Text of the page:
Home About Blog Contact

Unpacking Success

How would you define success?

In North American society, people aged 8-60 generally associate success by measures like: accumulated wealth, a high-profile job, freedom to pursue hobbies, frequent and extensive travel, children with good academic and athletic achievement, broad public recognition (or fame) or high educational attainment.

Some individuals – especially those with extensive life experience – tend to consider success in more foundational or collective terms: physical and mental health, a productive career, contributions to the greater good.

Basically, there is no single right answer to defining success; it is a very individual value. Consider that Wambui may be judged by many as “successful” because she has millions of dollars in the bank. This has come at the expense of physical and psychological well-being due to prolonged, elevated work stress and a lack of meaningful social connection. In fact, despite the accumulated wealth, Wambui does not consider herself successful because she has discovered that her dominant value is quality time with friends, which she had sacrificed for her career.

Likewise, someone’s personal definition of success might not be viewed as success to others. Karim has, at age 25, finally attained his high school diploma and is able to apply on jobs that were not previously available to him and is therefore one step closer to financial independence. He can be especially proud of his accomplishment because he had dropped out of school at age 14 due to a difficult home life. Those who gained their diplomas at age 18 may view the surface of his success as insignificant if they do not consider his circumstances.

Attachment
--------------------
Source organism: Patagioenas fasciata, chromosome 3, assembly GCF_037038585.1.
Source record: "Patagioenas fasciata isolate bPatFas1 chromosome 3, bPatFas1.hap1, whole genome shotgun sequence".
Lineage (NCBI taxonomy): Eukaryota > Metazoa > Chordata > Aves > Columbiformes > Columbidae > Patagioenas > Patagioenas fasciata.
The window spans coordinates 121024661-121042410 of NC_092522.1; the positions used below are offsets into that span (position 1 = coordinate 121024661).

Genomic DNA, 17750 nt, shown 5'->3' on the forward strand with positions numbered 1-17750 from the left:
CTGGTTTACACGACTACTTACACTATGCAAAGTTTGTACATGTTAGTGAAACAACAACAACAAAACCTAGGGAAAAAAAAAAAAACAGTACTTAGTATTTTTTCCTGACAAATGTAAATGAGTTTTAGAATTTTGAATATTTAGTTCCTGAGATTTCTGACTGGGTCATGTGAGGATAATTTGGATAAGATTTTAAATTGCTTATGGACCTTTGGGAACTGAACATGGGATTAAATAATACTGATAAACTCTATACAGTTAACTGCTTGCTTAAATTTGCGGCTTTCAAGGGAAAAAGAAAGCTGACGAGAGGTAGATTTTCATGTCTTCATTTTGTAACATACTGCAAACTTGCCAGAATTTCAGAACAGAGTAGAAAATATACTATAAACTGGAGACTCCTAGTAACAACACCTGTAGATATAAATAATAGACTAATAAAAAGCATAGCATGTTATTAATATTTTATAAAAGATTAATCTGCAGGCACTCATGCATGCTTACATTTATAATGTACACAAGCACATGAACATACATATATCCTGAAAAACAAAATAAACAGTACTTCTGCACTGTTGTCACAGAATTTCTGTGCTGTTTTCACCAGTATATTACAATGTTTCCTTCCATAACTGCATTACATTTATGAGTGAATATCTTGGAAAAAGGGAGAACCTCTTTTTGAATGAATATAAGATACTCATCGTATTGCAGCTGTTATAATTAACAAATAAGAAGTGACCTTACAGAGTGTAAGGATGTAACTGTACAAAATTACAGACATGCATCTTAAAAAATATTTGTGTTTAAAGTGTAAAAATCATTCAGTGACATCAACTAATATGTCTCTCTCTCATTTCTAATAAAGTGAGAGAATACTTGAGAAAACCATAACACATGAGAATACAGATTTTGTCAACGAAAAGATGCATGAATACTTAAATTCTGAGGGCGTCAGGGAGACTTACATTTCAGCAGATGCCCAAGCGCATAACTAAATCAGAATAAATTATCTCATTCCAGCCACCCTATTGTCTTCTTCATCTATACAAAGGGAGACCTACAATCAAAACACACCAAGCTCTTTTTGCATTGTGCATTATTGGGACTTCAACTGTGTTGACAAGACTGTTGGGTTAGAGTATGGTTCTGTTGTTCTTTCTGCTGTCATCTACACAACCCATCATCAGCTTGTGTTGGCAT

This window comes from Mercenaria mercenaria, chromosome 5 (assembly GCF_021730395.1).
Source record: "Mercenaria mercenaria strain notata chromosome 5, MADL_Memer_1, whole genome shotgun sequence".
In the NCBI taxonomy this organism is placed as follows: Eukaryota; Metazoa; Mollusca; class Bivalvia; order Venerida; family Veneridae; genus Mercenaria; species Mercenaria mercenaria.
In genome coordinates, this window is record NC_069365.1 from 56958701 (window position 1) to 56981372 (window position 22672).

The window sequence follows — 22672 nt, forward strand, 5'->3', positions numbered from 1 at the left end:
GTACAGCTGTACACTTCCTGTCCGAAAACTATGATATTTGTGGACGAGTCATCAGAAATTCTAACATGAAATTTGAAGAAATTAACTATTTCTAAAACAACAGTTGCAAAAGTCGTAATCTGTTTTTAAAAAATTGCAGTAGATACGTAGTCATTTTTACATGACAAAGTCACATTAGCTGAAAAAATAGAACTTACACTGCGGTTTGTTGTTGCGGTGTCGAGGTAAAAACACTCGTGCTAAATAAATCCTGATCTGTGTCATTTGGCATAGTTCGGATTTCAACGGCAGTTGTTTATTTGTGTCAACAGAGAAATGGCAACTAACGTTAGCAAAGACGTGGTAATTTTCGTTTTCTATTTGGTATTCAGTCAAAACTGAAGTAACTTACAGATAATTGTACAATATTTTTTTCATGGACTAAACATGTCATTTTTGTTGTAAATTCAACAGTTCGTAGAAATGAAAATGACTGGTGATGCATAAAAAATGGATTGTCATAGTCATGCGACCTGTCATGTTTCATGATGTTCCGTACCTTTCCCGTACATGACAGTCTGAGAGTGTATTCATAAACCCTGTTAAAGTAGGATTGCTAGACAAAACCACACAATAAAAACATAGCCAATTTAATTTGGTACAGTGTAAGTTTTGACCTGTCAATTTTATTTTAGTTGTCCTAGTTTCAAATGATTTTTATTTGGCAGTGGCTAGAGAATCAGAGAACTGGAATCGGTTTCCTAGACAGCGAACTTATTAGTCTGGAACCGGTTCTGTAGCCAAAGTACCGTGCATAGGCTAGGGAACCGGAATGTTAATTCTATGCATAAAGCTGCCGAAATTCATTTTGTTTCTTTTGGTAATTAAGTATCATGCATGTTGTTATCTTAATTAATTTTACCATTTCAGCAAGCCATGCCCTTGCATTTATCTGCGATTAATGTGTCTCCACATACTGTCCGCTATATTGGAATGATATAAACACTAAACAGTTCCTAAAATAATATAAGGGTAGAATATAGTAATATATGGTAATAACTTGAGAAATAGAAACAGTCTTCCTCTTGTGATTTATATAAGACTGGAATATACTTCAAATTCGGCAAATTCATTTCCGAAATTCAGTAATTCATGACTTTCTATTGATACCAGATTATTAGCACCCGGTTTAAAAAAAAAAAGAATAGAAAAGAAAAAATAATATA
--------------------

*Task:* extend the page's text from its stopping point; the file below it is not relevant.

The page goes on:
Ultimately, personal success comes from aligning values, interests, skills and actions with our self-determined goals. As a variably and contextually defined concept, success often consists of many ‘non-visible’ elements that are easily overlooked. Consider the following diagram: 

The iceberg metaphor is useful for reminding us that however success is defined, there are often components of a person’s story that are not taken into account. Failure and setbacks are natural, expected parts of our life journey that can be easier to overcome when understood as common to everyone (while acknowledging that some people having more challenges and fewer supports than others).

At MatchWork, an important step toward achieving success is helping people first identify what success looks like for them. Aligning success with their values and what would truly bring them happiness may evolve over time as people reflect on their lives, skills, interests and values.

Self-Reflection: Defining your Success

  1. What does success look like for your life?
  2. Given that we have finite resources (i.e. time, energy, money), what are you willing to sacrifice to achieve that success? 

Get Your Work Happiness Profile Today: Start

Interested in how MatchWork helps you identify success factors for your job seeking clients?

Get started here